Chronic Illness is a peer reviewed scholarly journal which provides a forum in which researchers from a wide range of disciplines, clinicians, policy makers, and people living with chronic illness come together to clarify the common principles underlying the experience and management of chronic illness. Specifically, it:
- Publishes high quality original research
- Informs practices and policies in relation to chronic illness
- Provides rigorous insight into the experiences of people living with long term medical conditions.
Chronic Illness is an important journal for those who study, work with, manage or experience chronic illness. It integrates academic and clinical perspectives, and those of people living with long term medical conditions. It promotes new thinking about models of illness and care. It considers the range of appropriate clinical and psychosocial interventions, including organisational frameworks at the interface between primary and secondary care.
It encourages the study of emerging issues in early diagnostics; outcome based performance, data gathering and surveillance challenges; ageing and developmental issues; the changing self-perceptions of people with chronic illness; quality of life measures and interventions; medication concordance; and the efficacy of self-management strategies, group participation programmes and remote medical management.
This journal is a member of the Committee on Publication Ethics (COPE).
Chronic illnesses are prolonged, do not resolve spontaneously, and are rarely completely cured. The most common are cardiovascular diseases (hypertension, coronary artery disease, stroke and heart failure), the arthritides, asthma and chronic obstructive pulmonary disease, diabetes and epilepsy. There is increasing evidence that mental illnesses such as depression are best understood as chronic health problems. HIV/AIDS has become a chronic condition in those countries where effective medication is available.
As life expectancy increases, so does the likelihood that people will become susceptible to chronic illness. Between 1996 and 2020, the population aged over 65 is projected to increase by about 82% globally (110% in less developed countries, and 40% in more developed countries). Chronic disease is now the main reason why people seek health care in the developed world. Because of the difficulty and duration of treatment, the costs of chronic health conditions are enormous: in the USA it now consumes 70% of health care spending [Holman H., Lorig K. Patients as partners in managing chronic disease. BMJ 2000, 320.526-7].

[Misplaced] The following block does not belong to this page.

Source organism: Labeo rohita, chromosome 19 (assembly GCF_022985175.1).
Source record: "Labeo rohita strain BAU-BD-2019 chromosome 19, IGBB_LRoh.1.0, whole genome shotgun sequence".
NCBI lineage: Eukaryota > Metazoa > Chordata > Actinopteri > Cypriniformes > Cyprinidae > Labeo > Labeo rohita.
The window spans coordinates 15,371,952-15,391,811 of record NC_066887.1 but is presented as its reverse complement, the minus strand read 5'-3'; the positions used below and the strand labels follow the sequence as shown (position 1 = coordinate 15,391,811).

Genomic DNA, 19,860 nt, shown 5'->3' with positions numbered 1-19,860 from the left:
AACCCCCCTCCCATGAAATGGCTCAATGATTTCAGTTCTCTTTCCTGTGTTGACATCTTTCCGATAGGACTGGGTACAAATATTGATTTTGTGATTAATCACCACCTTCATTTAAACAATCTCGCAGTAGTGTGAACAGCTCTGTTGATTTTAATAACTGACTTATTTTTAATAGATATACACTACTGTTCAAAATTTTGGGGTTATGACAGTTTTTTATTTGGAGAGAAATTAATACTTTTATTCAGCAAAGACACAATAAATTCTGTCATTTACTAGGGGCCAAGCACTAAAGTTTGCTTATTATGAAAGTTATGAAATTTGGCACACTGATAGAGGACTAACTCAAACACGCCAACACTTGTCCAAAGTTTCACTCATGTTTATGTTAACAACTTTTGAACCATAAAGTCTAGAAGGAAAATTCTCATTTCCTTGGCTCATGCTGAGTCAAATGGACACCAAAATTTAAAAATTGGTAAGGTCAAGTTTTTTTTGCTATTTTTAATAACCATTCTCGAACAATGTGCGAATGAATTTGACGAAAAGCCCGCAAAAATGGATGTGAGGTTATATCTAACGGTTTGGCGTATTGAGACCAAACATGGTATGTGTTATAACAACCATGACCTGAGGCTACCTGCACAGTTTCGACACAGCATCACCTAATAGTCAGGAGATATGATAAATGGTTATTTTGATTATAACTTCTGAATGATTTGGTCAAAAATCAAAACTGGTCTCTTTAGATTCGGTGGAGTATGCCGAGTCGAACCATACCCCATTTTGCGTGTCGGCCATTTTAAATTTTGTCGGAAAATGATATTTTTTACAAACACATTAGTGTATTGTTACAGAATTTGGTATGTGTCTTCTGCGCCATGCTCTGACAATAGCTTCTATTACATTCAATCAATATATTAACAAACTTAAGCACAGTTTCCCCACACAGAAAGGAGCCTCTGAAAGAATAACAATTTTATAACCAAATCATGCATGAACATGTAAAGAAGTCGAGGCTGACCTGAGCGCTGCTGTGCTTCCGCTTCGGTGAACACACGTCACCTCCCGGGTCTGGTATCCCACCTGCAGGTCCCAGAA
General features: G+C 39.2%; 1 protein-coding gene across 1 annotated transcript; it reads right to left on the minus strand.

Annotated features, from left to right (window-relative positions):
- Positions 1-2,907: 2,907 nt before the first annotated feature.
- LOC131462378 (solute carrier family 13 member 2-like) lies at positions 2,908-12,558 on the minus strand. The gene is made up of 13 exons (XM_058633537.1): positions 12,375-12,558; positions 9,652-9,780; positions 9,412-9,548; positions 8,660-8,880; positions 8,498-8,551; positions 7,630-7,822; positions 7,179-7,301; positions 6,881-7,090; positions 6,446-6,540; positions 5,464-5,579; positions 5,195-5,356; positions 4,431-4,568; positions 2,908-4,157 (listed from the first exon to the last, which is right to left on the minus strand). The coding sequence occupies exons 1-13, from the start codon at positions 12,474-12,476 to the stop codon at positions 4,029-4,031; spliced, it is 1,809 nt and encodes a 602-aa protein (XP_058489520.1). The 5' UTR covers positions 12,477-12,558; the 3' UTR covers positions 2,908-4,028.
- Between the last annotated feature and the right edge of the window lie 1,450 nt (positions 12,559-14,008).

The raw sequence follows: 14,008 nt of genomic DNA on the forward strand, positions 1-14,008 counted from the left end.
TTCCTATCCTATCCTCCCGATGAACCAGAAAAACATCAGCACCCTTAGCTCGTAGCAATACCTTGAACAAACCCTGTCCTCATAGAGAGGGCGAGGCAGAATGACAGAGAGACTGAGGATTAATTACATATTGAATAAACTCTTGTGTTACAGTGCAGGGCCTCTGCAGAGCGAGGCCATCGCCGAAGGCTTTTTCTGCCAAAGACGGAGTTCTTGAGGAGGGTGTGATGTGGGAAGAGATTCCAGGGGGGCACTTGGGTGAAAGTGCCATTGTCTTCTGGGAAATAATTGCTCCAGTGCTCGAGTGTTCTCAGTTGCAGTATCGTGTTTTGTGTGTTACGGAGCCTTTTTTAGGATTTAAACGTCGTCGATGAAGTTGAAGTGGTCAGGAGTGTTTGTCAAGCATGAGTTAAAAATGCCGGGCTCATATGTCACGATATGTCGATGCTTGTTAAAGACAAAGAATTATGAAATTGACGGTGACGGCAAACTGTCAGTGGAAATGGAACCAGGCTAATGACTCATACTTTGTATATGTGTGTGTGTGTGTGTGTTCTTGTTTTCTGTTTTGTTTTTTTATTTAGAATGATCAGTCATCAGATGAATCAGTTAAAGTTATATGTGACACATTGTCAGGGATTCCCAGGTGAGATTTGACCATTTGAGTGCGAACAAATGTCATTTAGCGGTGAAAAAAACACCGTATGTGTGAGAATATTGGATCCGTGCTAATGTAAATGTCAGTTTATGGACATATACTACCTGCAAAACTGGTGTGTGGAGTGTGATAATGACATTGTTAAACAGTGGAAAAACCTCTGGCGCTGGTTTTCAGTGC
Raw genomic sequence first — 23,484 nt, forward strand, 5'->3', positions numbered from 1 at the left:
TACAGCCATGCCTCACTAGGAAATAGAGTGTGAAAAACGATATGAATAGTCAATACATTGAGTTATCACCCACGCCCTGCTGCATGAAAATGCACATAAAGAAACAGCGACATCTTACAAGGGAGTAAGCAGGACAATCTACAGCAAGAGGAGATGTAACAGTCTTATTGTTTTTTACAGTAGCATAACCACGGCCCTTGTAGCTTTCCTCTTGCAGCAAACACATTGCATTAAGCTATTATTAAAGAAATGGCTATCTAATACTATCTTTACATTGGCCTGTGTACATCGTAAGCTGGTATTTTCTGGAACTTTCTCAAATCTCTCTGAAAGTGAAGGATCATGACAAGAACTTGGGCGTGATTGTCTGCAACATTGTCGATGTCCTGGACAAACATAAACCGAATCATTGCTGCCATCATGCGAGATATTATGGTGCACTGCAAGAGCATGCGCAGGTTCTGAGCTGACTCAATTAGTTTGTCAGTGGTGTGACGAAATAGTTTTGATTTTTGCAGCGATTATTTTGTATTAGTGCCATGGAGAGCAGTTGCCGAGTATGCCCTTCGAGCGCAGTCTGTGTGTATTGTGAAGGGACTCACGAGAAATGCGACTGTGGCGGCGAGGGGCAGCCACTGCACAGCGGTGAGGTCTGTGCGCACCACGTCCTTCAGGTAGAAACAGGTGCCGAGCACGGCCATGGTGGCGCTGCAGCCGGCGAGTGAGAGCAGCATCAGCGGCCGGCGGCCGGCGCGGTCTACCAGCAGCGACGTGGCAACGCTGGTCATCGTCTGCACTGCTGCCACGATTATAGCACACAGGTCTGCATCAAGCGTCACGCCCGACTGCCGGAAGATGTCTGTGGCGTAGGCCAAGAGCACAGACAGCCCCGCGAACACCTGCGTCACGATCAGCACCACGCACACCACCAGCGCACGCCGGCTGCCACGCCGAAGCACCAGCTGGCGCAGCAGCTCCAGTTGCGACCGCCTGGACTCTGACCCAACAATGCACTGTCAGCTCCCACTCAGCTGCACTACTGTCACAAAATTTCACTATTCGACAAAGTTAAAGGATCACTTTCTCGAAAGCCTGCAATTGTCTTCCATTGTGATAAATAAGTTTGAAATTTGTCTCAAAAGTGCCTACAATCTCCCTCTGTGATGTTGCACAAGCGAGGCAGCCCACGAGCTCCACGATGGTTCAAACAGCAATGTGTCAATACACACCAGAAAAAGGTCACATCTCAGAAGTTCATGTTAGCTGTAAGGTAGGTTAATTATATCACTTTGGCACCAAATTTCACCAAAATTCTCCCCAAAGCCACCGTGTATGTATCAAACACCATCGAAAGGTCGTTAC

Awareness is increasing that similar strategies can be effective in treating many different conditions. These are likely to involve the proactive identification of relevant populations; to provide support for the relationship between people living with long term health conditions and health and social care professionals; to develop evidence-based care guidelines which emphasise the prevention of exacerbation and complications; and promote empowerment strategies for people living with chronic illness, such as self-management and education. They also require continuous evaluation of clinical, humanistic and economic outcomes.
|Joan Austin||Indiana University, USA|
|Jose Luis Ayuso-Mateos||Universidad Autonoma de Madrid, Spain|
|Malcolm W Battersby||Flinders University, Australia|
|Pim Cuijpers||Vrije Universiteit Amsterdam, Netherlands|
|Walid El Ansari||University of Gloucestershire, UK|
|Andrew Farmer||University of Oxford, UK|
|Linda Gask||University of Manchester, UK|
|Nick Glasgow||Australian National University, Australia|
|Brian Hurwitz||Kings College London, UK|
|Adria D A Kaptein||Leiden University Medical Centre, The Netherlands|
|Cindy Lam||University of Hong Kong, China|
|Carl May||University of Southampton, UK|
|Ilse Mesters||Maastricht University, Netherlands|
|Sania Nishtar||Heartfile, Pakistan|
|John Piette||Centre for Practice Management, USA|
|K. Srinath Reddy||Public Health Foundation of India, India|
|Juan Angel Bellon Saameno||Centro de Salud El Palo, Spain|
|Eileen Savage||University College Cork (NUI), Ireland|
|Ezra Susser||Columbia University, USA|
|Claus Vogele||University of Surrey Roehampton, UK|
This Journal is a member of the Committee on Publication Ethics.
This Journal recommends that authors follow the Recommendations for the Conduct, Reporting, Editing, and Publication of Scholarly Work in Medical Journals formulated by the International Committee of Medical Journal Editors (ICMJE).
Please read the guidelines below then visit the Journal’s submission site http://mc.manuscriptcentral.com/chronicillness to upload your manuscript. Please note that manuscripts not conforming to these guidelines may be returned.
Only manuscripts of sufficient quality that meet the aims and scope of Chronic Illness will be reviewed.
There are no fees payable to submit or publish in this journal.
As part of the submission process you will be required to warrant that you are submitting your original work, that you have the rights in the work, that you are submitting the work for first publication in the Journal and that it is not being considered for publication elsewhere and has not already been published elsewhere, and that you have obtained and can supply all necessary permissions for the reproduction of any copyright works not owned by you.
- What do we publish?
1.1 Aims & Scope
1.2 Article types
1.3 Writing your paper
- Editorial policies
2.1 Peer review policy
2.5 Declaration of conflicting interests
2.6 Research ethics and patient consent
2.7 Clinical trials
2.8 Reporting guidelines
- Publishing policies
3.1 Publication ethics
3.2 Contributor's publishing agreement
3.3 Open access and author archiving
- Preparing your manuscript
4.2 Artwork, figures and other graphics
4.3 Supplementary material
4.4 Reference style
4.5 English language editing services
- Submitting your manuscript